I recently came across an article by Laurie H. Pawlitza which touched on practical tips for parties going through separation and divorce. Ms. Pawlitza also discussed how implications of separating can be far-reaching.
The piece got me thinking about how, for a family lawyer, it’s second nature to imagine the possible future consequences of a separation since I’m regularly advising clients at various stages of the process. For an individual who is personally experiencing a separation or divorce, however, it can be extremely difficult to see how the decisions you make now might affect you later on. This is understandable since a separation can be emotionally and financially draining, consequently clouding your judgement at times.
With that in mind, I wanted to share some common situations we see and the implications that can follow. Before you make any decisions, take a moment and consider the following scenarios and possible consequences:
1. Unilaterally changing the locks on the family home.
As discussed elsewhere on our blog, this raises the age-old “Can I” vs. “May I” distinction. Although, technically, you can change the locks, you may not want to. Unless you and your spouse have a pre-existing agreement about how the family home will be dealt with on separation / divorce, your spouse is still technically entitled to half of the home and its contents.
A good rule is: Before you act, think about how your actions will look to a judge. A judge isn’t likely to view you positively if s/he hears that your former partner came home one day after work to find that they were locked out of the house with no access to their personal belongings and no place to go.
2. Disposing of or hiding assets in hopes that it will be unaccounted for in the division of family property.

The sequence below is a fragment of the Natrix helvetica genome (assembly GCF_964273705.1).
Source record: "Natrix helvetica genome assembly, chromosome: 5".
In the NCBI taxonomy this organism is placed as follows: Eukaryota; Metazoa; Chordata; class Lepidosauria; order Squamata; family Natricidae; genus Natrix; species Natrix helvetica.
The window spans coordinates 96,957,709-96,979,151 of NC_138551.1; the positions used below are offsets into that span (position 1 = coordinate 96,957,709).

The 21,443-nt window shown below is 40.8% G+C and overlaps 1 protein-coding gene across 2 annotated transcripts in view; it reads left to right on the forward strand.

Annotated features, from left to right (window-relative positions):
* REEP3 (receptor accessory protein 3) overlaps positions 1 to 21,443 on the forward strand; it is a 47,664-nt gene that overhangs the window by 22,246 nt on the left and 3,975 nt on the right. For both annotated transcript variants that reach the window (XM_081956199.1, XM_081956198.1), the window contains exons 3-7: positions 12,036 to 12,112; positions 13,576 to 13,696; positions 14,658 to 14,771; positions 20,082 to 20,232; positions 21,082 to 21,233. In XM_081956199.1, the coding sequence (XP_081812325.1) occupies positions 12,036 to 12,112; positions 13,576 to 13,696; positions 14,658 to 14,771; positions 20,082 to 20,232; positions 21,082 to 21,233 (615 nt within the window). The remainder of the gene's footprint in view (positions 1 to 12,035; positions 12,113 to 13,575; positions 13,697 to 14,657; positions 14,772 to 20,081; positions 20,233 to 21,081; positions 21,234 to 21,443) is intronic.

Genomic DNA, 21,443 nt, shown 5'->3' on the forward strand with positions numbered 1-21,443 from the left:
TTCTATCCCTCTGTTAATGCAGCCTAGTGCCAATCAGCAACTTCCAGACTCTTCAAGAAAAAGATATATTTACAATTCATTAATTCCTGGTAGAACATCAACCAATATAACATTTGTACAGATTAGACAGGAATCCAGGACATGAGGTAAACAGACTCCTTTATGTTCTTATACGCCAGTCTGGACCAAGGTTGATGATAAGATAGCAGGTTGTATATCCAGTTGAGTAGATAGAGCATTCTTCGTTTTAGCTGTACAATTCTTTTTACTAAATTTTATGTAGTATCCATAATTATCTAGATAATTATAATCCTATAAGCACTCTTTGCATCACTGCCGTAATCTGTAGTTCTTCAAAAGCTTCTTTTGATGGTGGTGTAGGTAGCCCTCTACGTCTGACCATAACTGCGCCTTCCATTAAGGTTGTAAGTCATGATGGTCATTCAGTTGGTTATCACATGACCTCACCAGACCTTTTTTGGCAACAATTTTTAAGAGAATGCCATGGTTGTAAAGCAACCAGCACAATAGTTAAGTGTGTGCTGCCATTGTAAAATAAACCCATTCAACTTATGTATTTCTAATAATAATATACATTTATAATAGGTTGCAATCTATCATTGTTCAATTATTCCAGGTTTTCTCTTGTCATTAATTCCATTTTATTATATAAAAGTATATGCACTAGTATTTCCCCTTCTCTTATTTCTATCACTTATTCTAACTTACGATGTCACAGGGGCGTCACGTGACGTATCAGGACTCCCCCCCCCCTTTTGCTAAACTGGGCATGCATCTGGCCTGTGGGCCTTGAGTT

As Shakespeare (and others) said, the truth will out.
Under the Family Law Act, each party must fully disclose to the other all of their financial information. This includes exchanging bank statements, tax returns, employment contracts, financial statements, etc. If you are thinking about hiding or disposing of assets, be aware that once you exchange financial disclosure, your ex (or his/her lawyer) will likely come across evidence that indicates you are not telling the full story. Again, how would this look to a judge?
3. Failure to pay child support.
There’s no denying it: separation and divorce can be expensive. Suddenly, you find that you have half the assets you worked so hard to acquire. Generally speaking, regardless of your financial situation, the law can be unforgiving when it comes to children. Children have a legal right to receive financial support from both parents.
If you fail to support your children after separation, the court can draw an adverse inference against you. And if you violate a court order or agreement respecting child support, your wages can be garnished through the Family Maintenance Enforcement Program. In other cases, you may end up having to pay retroactive child support.
4. The breadwinner stops depositing money into the joint account.
Generally, any money a party earns post-separation is no longer a family asset and can be used by the earning party at their sole discretion. But before you decide to stop depositing money into the joint account, consider your former spouse’s income and whether there are any support arrangements that justify you doing so. If you cut off a dependent spouse who has no other source of income, you will likely face a costly court application for spousal support.
5. Moving out of the matrimonial home.
You will often hear family lawyers say that a separating spouse should never move out of the family home. Although this is not a universal rule, there are definitely situations in which it is better to stay in the family home post-separation.
If you move out, this could affect your position with respect to shared parenting depending on whether there are any parenting arrangements in place and whether your new accommodations allows for such parenting time. Further, where both parties want to keep the house, the spouse who moves out is less likely to move back in and take possession. Finally, if you are concerned that your former spouse may dispose of, transfer or decrease the value of the family home post-separation, then it is generally best to stay in the family home to ensure that such events do not occur. (To hear more about this topic, watch our recent video blog episode with Alex Boland and Simon Kent here.)
Even if this post has helped answer some of your questions, we still suggest that you speak with your family lawyer before making any decisions to ensure you are fully-informed before moving forward.
Have questions about your separation or divorce? Contact us!